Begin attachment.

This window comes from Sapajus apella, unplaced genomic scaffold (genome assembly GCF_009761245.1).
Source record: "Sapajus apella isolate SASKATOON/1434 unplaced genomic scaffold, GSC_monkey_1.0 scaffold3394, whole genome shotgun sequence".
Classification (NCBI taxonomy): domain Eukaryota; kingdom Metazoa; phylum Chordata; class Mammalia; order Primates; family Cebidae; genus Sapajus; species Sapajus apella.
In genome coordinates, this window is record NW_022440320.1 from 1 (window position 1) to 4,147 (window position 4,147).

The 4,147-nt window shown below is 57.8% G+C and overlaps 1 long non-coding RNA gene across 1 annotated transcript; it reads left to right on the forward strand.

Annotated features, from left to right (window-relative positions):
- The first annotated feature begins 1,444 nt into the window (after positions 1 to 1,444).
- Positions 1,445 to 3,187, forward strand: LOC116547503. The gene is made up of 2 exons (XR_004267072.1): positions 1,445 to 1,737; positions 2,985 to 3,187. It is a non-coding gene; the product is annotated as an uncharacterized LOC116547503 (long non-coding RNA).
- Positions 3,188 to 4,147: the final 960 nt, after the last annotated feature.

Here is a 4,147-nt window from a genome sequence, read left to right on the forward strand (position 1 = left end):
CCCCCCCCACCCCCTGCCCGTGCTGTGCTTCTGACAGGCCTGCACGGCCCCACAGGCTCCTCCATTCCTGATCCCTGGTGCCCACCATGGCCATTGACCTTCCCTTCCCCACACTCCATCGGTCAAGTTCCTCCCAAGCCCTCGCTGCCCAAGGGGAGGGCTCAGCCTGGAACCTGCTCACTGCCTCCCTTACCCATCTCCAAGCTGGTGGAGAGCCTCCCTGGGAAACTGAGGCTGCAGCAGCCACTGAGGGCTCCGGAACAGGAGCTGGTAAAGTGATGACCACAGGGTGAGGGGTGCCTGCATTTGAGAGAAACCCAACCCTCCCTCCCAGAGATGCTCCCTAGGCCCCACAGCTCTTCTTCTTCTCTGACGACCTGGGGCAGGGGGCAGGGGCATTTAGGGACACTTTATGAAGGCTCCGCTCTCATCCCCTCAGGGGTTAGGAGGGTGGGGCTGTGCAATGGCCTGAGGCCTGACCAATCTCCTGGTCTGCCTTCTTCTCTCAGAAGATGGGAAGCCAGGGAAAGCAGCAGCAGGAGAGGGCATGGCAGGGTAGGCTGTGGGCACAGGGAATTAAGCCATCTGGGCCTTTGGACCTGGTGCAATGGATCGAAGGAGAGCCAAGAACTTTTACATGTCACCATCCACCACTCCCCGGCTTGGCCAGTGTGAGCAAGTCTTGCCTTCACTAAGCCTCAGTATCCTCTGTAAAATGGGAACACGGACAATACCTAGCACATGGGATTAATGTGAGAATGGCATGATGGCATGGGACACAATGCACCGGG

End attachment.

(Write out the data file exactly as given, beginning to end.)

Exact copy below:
This window comes from Sapajus apella, unplaced genomic scaffold (genome assembly GCF_009761245.1).
Source record: "Sapajus apella isolate SASKATOON/1434 unplaced genomic scaffold, GSC_monkey_1.0 scaffold3394, whole genome shotgun sequence".
Classification (NCBI taxonomy): domain Eukaryota; kingdom Metazoa; phylum Chordata; class Mammalia; order Primates; family Cebidae; genus Sapajus; species Sapajus apella.
In genome coordinates, this window is record NW_022440320.1 from 1 (window position 1) to 4,147 (window position 4,147).

The 4,147-nt window shown below is 57.8% G+C and overlaps 1 long non-coding RNA gene across 1 annotated transcript; it reads left to right on the forward strand.

Annotated features, from left to right (window-relative positions):
- The first annotated feature begins 1,444 nt into the window (after positions 1 to 1,444).
- Positions 1,445 to 3,187, forward strand: LOC116547503. The gene is made up of 2 exons (XR_004267072.1): positions 1,445 to 1,737; positions 2,985 to 3,187. It is a non-coding gene; the product is annotated as an uncharacterized LOC116547503 (long non-coding RNA).
- Positions 3,188 to 4,147: the final 960 nt, after the last annotated feature.

Here is a 4,147-nt window from a genome sequence, read left to right on the forward strand (position 1 = left end):
CCCCCCCCACCCCCTGCCCGTGCTGTGCTTCTGACAGGCCTGCACGGCCCCACAGGCTCCTCCATTCCTGATCCCTGGTGCCCACCATGGCCATTGACCTTCCCTTCCCCACACTCCATCGGTCAAGTTCCTCCCAAGCCCTCGCTGCCCAAGGGGAGGGCTCAGCCTGGAACCTGCTCACTGCCTCCCTTACCCATCTCCAAGCTGGTGGAGAGCCTCCCTGGGAAACTGAGGCTGCAGCAGCCACTGAGGGCTCCGGAACAGGAGCTGGTAAAGTGATGACCACAGGGTGAGGGGTGCCTGCATTTGAGAGAAACCCAACCCTCCCTCCCAGAGATGCTCCCTAGGCCCCACAGCTCTTCTTCTTCTCTGACGACCTGGGGCAGGGGGCAGGGGCATTTAGGGACACTTTATGAAGGCTCCGCTCTCATCCCCTCAGGGGTTAGGAGGGTGGGGCTGTGCAATGGCCTGAGGCCTGACCAATCTCCTGGTCTGCCTTCTTCTCTCAGAAGATGGGAAGCCAGGGAAAGCAGCAGCAGGAGAGGGCATGGCAGGGTAGGCTGTGGGCACAGGGAATTAAGCCATCTGGGCCTTTGGACCTGGTGCAATGGATCGAAGGAGAGCCAAGAACTTTTACATGTCACCATCCACCACTCCCCGGCTTGGCCAGTGTGAGCAAGTCTTGCCTTCACTAAGCCTCAGTATCCTCTGTAAAATGGGAACACGGACAATACCTAGCACATGGGATTAATGTGAGAATGGCATGATGGCATGGGACACAATGCACCGGG